Here's something you won't see on Gawker very often: Andrew Breitbart was somewhat right.

In a damning article published in the New York Times today, reporter Sharon LaFranier does a 5,000-word deep-dive into the fraud and abuse that is apparently rampant in the government's Pigford settlement, a program the late Breitbart had in his crosshairs for some time. Pigford v. Glickman was a class action lawsuit in which black farmers alleged they were systematically deprived of loans from the United States Department of Agriculture throughout the '80s and '90s. The suit was settled in 1999, but it eventually gave rise to a second settlement, Pigford II, which allowed women, Latinos, and Native Americans to file claims of government prejudice.

All of this by itself isn't a problem—government reports and a court of law found that some farmers had indeed been discriminated against by the USDA. But things soon spiraled out of control:

From the start, the claims process prompted allegations of widespread fraud and criticism that its very design encouraged people to lie: because relatively few records remained to verify accusations, claimants were not required to present documentary evidence that they had been unfairly treated or had even tried to farm. Agriculture Department reviewers found reams of suspicious claims, from nursery-school-age children and pockets of urban dwellers, sometimes in the same handwriting with nearly identical accounts of discrimination.

Yet those concerns were played down as the compensation effort grew. Though the government has started requiring more evidence to support some claims, even now people who say they were unfairly denied loans can collect up to $50,000 with little documentation.

As a senator, Barack Obama supported expanding compensation for black farmers, and then as president he pressed for $1.15 billion to pay those new claims. Other groups quickly escalated their demands for similar treatment. In a letter to the White House in September 2009, Senator Robert Menendez of New Jersey, a leading Hispanic Democrat, threatened to mount a campaign “outside the Beltway” if Hispanic farmers were not compensated.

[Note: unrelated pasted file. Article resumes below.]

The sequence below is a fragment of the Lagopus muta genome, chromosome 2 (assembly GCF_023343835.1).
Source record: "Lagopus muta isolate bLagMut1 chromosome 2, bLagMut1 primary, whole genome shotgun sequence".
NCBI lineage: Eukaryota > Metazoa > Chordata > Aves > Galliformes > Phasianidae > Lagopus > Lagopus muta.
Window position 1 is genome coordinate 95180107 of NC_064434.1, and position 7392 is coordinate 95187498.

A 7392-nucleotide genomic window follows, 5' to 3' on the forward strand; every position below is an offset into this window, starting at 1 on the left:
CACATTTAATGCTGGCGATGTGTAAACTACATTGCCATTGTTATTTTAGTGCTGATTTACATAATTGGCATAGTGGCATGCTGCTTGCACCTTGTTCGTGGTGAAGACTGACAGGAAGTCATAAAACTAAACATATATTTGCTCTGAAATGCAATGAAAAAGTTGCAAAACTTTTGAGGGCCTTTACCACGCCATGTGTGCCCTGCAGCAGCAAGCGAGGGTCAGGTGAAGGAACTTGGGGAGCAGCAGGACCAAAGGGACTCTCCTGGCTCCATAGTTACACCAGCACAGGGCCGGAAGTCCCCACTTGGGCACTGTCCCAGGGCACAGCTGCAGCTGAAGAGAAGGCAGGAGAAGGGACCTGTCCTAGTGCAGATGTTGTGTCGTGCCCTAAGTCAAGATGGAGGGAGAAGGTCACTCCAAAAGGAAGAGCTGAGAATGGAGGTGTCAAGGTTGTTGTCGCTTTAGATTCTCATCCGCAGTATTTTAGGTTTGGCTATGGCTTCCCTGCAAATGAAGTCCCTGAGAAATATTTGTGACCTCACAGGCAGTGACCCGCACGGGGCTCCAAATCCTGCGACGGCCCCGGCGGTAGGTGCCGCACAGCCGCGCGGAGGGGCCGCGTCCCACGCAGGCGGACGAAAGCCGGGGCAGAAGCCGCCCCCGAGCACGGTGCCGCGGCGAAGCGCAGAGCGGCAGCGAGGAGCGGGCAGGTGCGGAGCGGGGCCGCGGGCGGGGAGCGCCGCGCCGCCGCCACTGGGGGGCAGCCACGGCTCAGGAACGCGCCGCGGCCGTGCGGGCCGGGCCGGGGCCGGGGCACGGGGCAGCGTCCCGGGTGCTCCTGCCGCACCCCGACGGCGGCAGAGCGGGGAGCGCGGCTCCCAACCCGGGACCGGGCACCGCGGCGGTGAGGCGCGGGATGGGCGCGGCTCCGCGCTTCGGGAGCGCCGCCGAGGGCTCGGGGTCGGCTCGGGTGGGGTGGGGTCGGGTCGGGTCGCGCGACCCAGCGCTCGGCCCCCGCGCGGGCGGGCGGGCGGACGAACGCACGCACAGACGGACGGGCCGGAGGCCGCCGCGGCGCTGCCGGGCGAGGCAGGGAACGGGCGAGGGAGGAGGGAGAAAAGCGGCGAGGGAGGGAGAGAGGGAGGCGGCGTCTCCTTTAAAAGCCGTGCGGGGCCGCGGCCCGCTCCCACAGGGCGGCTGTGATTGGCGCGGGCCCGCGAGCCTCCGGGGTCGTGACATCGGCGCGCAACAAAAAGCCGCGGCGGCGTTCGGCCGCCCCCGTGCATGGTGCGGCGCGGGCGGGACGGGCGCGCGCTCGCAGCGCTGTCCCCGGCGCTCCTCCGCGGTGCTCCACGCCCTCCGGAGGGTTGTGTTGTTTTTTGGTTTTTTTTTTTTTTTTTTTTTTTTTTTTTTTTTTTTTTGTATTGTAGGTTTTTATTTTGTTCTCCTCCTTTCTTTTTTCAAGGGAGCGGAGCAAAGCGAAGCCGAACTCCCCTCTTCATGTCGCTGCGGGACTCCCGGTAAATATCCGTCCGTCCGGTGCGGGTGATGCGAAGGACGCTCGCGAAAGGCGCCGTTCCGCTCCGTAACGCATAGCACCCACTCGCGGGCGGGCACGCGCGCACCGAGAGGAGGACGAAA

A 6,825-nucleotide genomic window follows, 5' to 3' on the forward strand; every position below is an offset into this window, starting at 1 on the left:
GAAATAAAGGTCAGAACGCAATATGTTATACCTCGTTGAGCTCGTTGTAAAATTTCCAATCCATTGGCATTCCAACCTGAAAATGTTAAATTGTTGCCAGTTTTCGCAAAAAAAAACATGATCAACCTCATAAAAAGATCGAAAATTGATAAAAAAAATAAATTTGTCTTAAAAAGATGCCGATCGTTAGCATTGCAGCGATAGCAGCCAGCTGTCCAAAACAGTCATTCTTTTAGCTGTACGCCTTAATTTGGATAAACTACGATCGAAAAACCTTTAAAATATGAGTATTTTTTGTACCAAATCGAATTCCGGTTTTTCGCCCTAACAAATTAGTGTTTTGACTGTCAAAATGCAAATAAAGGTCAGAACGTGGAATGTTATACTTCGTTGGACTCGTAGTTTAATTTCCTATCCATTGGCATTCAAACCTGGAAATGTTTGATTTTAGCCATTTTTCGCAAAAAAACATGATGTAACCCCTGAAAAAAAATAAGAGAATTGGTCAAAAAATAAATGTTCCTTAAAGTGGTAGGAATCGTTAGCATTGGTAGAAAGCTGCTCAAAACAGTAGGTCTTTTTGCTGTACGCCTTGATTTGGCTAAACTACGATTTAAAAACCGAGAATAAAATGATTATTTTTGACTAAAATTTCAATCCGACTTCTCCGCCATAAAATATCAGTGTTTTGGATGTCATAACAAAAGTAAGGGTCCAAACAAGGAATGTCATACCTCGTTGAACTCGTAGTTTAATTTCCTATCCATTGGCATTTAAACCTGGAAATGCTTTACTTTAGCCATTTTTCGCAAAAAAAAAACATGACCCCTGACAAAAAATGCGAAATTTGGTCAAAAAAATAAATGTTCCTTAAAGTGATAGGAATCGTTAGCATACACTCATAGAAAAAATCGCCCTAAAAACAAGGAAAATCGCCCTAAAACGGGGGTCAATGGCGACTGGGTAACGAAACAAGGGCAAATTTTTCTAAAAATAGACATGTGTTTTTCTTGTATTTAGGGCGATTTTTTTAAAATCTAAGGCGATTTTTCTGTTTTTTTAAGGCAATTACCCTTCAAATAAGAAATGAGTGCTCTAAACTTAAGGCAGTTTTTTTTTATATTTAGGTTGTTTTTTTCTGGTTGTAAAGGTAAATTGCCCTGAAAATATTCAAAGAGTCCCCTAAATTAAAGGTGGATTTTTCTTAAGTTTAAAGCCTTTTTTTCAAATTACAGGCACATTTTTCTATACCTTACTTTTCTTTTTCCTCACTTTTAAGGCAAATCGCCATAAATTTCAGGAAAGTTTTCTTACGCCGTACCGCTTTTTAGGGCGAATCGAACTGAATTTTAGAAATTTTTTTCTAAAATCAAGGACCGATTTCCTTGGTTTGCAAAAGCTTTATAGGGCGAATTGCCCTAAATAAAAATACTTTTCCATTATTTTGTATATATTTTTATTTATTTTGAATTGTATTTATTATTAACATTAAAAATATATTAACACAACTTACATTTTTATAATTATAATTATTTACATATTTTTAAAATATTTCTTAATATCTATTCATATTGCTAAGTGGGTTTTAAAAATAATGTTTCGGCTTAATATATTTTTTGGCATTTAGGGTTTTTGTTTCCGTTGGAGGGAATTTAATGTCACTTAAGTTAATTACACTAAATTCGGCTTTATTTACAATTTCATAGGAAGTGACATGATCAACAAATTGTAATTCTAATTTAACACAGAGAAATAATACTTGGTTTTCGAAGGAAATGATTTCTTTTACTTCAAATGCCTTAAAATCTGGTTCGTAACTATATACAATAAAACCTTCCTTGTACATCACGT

The groups found a champion in the new agriculture secretary, Tom Vilsack. New settlements would provide “a way to neutralize the argument that the government favors black farmers over Hispanic, Native American or women farmers,” an internal department memorandum stated in March 2010.

The Pigford fraud has gotten so bad, according to the Times, that claims have been filed on behalf of young children. Entire apartment buildings in Columbus, Ohio, have filed claims. Multiple claims using the same handwriting and describing almost the exact same tales of discrimination have been filed and paid out, and all as government officials and attorneys did nothing to prevent the infelicities. A black former Agriculture Department farm loan manager in North Carolina told LaFraniere: "You knew it was wrong, but what could you do? Who is going to listen to you?"

The details in this story guarantee it will be talked about constantly in conservative media circles for the foreseeable future: minority groups filling their coffers by scamming the U.S. government, unscrupulous lawyers abetting the scheming, a black president pressing for lots more money that went to fraudsters, conservative protestations ignored. is already running a write-up of the article under the blaring headline "Breitbart Vindicated." The final scene of the article, in fact, which depicts a man who's made it his job to help black people get Pigford money saying to an entire church that they should file discrimination claims, is so wanton and grotesque it almost seems like a bit of right-wing fiction. After bragging to the hundreds of people assembled that he and all four of his siblings had gotten Pigford settlement money, the man, Thomas Burrell, tells the audience: "Let’s get the judge to go to work writing them checks! They have just opened the bank vault.”

The article contains a lot of surprising revelations, but the article itself is a sort of surprise in that it appeared in the New York Times and not Fox News or the National Review or any of the conservative media outlets that are already champing at the bit to roast liberals who had supported Pigford for their malfeasance. The right wing has been whining about Pigford for years. But rather than do the legwork to expose the true problems underlying the program, Breitbart and his ilk were content to put out misleadingly edited videos of Shirley Sherrod to try and smear the USDA as being a haven for "reverse" racism.

Mother Jones' Kevin Drum has a good and simple lesson on why Pigford got out of hand: "You can either set a high bar for evidence of discrimination, knowing that it will unfairly deny compensation to lots of people who were treated wrongly. Or you can set a low bar, knowing that this will unfairly give money to lots of people who don't deserve it."

But that explanation won't change the fact that many will look at Pigford as further evidence that blacks are lazy takers and that federal programs intending to right America's historical and racist wrongs are always wasteful. In other words, it's going to give fuel to racists who will in turn go on discriminating against blacks and Latinos, who will in turn push for institutions to help them get ahead in a racist country. Lather, rinse, repeat.

[Image via AP]